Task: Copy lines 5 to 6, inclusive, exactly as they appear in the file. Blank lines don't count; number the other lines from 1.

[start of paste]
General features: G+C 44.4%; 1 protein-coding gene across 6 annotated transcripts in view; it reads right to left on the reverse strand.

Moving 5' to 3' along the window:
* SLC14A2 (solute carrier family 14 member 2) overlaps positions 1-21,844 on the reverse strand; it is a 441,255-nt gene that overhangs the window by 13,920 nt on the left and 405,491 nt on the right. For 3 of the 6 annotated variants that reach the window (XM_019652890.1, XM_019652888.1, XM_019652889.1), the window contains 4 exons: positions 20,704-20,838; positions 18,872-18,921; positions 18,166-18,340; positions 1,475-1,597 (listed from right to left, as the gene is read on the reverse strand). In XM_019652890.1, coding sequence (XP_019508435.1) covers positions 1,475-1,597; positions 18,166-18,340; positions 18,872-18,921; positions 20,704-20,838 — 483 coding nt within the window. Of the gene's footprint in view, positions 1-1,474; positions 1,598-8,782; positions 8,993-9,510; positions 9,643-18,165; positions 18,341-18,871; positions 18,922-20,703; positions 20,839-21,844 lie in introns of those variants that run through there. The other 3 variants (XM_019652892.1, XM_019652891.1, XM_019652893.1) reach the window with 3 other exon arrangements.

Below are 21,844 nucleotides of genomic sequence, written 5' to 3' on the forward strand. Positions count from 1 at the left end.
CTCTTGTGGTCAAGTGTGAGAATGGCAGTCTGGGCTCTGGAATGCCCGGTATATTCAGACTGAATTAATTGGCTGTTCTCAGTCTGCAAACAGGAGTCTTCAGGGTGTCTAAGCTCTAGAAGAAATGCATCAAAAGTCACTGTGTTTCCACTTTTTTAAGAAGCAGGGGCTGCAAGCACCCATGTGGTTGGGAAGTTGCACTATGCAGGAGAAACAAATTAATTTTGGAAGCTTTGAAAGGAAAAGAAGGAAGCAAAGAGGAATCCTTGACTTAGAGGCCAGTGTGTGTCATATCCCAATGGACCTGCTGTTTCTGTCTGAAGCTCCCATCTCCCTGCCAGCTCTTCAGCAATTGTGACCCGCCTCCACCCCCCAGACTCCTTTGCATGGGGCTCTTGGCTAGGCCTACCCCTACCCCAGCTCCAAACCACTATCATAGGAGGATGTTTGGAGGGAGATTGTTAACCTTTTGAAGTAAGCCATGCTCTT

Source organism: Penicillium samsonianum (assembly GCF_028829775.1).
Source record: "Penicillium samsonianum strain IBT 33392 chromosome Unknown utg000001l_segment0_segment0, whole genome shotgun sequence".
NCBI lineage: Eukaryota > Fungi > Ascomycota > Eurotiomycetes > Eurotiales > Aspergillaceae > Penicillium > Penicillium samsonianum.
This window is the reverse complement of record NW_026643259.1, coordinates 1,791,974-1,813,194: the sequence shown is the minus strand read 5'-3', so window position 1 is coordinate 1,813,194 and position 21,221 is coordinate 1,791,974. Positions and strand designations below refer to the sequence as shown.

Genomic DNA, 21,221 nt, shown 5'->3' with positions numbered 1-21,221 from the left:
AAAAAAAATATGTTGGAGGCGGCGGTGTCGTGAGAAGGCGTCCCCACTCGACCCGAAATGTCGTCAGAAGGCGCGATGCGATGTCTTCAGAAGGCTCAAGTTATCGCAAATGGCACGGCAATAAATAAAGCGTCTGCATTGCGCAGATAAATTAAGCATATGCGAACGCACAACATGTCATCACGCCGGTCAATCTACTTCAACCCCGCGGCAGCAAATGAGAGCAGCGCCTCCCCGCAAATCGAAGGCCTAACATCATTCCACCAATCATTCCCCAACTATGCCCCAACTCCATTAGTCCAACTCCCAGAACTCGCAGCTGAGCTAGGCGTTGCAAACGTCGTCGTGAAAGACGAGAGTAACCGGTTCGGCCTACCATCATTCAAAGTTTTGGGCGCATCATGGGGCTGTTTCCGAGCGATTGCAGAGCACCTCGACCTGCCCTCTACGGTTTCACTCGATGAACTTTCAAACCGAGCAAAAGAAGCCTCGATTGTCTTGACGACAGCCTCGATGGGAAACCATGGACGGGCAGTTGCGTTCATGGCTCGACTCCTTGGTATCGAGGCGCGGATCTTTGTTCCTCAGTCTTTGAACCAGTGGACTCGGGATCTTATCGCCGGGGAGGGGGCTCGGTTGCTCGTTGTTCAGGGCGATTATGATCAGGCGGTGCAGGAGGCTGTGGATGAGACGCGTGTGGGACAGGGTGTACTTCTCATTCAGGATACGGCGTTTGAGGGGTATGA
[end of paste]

CTCTTGTGGTCAAGTGTGAGAATGGCAGTCTGGGCTCTGGAATGCCCGGTATATTCAGACTGAATTAATTGGCTGTTCTCAGTCTGCAAACAGGAGTCTTCAGGGTGTCTAAGCTCTAGAAGAAATGCATCAAAAGTCACTGTGTTTCCACTTTTTTAAGAAGCAGGGGCTGCAAGCACCCATGTGGTTGGGAAGTTGCACTATGCAGGAGAAACAAATTAATTTTGGAAGCTTTGAAAGGAAAAGAAGGAAGCAAAGAGGAATCCTTGACTTAGAGGCCAGTGTGTGTCATATCCCAATGGACCTGCTGTTTCTGTCTGAAGCTCCCATCTCCCTGCCAGCTCTTCAGCAATTGTGACCCGCCTCCACCCCCCAGACTCCTTTGCATGGGGCTCTTGGCTAGGCCTACCCCTACCCCAGCTCCAAACCACTATCATAGGAGGATGTTTGGAGGGAGATTGTTAACCTTTTGAAGTAAGCCATGCTCTT

Source organism: Penicillium samsonianum (assembly GCF_028829775.1).